[EDLING:199] Re: L2 in US Schools

Richard Hudson dick at LINGUISTICS.UCL.AC.UK
Fri May 14 10:30:43 UTC 2004

Dear Bernard,
I see what you mean. Sure - changing attitudes is a major challenge, and
one thing is clear: it takes time. Probably measured in generations rather
than years. And another thing: it takes concerted action across the board,
not just concentrated in schools. Universities have a major role in this,
as the trainers of future teachers.
         Best wishes,  Dick

At 11:15 14/05/2004, you wrote:
>I was certainly impressed by the activity, but it is a very bureaucratic
>public relations type site.  I continue to wonder if anyone has found a way
>to change public beliefs. Or, obviously, the belief of teachers that it is
>worth becoming FL teachers.  Our local director general had a simple answer:
>surely any primary teacher can teach all the English that primary children
>need!  Seriously, how might one go about establishing (or re-establishing)
>the valuing of multilingualism in monolingual societies?
>-----Original Message-----
>From: owner-edling at ccat.sas.upenn.edu
>[mailto:owner-edling at ccat.sas.upenn.edu] On Behalf Of Richard Hudson
>Sent: Friday, May 14, 2004 11:01 AM
>To: edling at ccat.sas.upenn.edu
>Subject: [EDLING:197] Re: L2 in US Schools
>Dear Bernard,
>Thanks. I'm surprised it struck you that way. I don't know about attracting
>and persuading since I've not looked at it from that point of view. You may
>well be right. The main function is to report activity, of which as you say
>there's quite a lot. All I can say is that FL have much higher profile now
>than they did a few years ago, and that there are quite a lot more
>resources for it and a clearer plan. The resources for FL are far less than
>for literacy, and may not be enough to turn the situation round. The
>planning is generally good. The main block is the supply of teachers, which
>has very little hope of hitting the target of one FL teacher per primary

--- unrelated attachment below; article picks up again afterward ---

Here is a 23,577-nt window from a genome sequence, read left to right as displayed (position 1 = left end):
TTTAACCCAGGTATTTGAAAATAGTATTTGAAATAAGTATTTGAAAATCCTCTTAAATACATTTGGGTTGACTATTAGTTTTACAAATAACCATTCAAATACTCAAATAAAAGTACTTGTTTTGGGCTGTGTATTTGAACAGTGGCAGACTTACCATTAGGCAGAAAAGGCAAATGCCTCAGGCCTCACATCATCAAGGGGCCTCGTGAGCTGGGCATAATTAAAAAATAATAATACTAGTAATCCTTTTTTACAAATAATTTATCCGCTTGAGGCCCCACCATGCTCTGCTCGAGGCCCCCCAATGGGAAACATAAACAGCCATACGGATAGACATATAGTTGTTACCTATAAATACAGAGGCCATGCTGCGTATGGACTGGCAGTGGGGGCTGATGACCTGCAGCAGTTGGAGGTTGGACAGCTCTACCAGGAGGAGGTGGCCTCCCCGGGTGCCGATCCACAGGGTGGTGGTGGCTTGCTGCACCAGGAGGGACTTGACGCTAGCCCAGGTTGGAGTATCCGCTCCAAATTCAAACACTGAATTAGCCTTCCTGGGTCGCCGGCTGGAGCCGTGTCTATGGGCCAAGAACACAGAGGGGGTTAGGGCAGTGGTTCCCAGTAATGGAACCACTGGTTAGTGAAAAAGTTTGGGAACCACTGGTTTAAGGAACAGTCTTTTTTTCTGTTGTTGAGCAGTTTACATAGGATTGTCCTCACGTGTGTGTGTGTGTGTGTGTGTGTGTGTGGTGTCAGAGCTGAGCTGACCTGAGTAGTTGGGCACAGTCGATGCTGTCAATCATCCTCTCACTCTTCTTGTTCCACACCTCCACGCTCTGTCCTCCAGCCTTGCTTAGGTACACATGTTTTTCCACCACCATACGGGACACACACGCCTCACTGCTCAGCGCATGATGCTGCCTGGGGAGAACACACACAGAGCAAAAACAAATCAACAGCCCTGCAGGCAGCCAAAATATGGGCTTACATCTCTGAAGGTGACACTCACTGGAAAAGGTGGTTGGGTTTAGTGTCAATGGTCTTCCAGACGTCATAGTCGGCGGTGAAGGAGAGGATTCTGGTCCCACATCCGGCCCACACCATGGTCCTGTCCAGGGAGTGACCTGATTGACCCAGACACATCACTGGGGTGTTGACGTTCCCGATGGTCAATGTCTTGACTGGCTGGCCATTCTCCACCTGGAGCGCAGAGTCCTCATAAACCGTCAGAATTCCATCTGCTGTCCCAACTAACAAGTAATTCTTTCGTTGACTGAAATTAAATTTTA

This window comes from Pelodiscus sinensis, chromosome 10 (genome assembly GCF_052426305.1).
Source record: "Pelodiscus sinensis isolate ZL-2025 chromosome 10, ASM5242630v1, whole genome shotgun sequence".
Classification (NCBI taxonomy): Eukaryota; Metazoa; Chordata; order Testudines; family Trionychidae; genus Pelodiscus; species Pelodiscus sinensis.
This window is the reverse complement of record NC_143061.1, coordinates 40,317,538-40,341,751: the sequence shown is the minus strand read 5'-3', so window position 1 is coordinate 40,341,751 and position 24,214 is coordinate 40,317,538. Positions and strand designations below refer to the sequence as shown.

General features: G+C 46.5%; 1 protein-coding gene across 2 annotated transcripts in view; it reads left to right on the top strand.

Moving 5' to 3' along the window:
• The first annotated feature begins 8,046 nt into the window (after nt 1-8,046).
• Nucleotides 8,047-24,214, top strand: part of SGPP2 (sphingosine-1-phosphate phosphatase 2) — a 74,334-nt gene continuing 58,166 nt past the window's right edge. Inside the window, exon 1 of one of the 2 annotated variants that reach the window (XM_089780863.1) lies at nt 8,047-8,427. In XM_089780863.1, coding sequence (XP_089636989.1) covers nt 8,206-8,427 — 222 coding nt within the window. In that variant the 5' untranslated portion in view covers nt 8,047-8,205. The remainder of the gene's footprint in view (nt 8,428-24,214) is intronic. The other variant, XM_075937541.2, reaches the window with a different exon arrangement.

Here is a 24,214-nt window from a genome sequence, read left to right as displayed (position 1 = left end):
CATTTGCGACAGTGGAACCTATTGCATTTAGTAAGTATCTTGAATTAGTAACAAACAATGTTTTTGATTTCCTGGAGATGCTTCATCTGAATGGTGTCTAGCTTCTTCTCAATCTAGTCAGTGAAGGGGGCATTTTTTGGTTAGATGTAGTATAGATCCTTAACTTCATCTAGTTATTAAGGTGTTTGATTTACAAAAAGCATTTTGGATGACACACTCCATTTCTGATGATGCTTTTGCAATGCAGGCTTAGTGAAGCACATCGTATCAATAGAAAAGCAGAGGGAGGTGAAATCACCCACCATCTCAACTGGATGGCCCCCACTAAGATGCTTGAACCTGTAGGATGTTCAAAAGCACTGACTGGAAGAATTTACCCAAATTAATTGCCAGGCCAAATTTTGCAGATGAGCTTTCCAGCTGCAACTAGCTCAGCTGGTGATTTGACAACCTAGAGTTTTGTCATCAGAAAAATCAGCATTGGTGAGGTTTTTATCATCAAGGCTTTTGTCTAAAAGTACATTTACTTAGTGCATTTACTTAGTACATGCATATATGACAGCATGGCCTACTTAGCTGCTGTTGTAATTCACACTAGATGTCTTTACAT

>school by 2010.
>          Best wishes,  Dick
>At 04:04 14/05/2004, you wrote:
> >Dick
> >I looked quickly at the site, and was impressed by it verbiage (and
> >spelling mistakes).  There is plenty of activity.  But who will it
> >attract?  Or convince? Bernard
> >
> >-----Original Message-----
> >From: owner-edling at ccat.sas.upenn.edu
> >[mailto:owner-edling at ccat.sas.upenn.edu] On Behalf Of Richard Hudson
> >Sent: Thursday, May 13, 2004 11:05 PM
> >To: edling at ccat.sas.upenn.edu
> >Subject: [EDLING:193] Re: L2 in US Schools
> >
> >
> >Much the same debate has been going on for some time in the UK, because
> >of similar problems in our education system. In fact, it's very easy to
> >see that the situation has got worse in the last ten years - fewer
> >16-year olds opting for languages in the last two years of school,
> >fewer going on to university to study languages (with disastrous
> >effects on language depts at university), and (therefore) fewer
> >graduates training as language teachers, so fewer (and worse) language
> >teachers in school, so fewer 16-year olds opting for languages .... But
> >the government (whose head, incidentally, can speak fluent French) is
> >trying hard to reverse the trend. There's quite a lot of information
> >about what they're doing at http://www.dfes.gov.uk/languages/.
> >          Incidentally, one interesting fact that's emerged from the
> >various inquiries into the problem has been that the Republic of
> >Ireland, which (of
> >course) is also an English-speaking country, does not have the same
> >problem. With a tenth of our population, they have the same number of
> >school-leavers specialising in languages. (But more recently, I'm told, the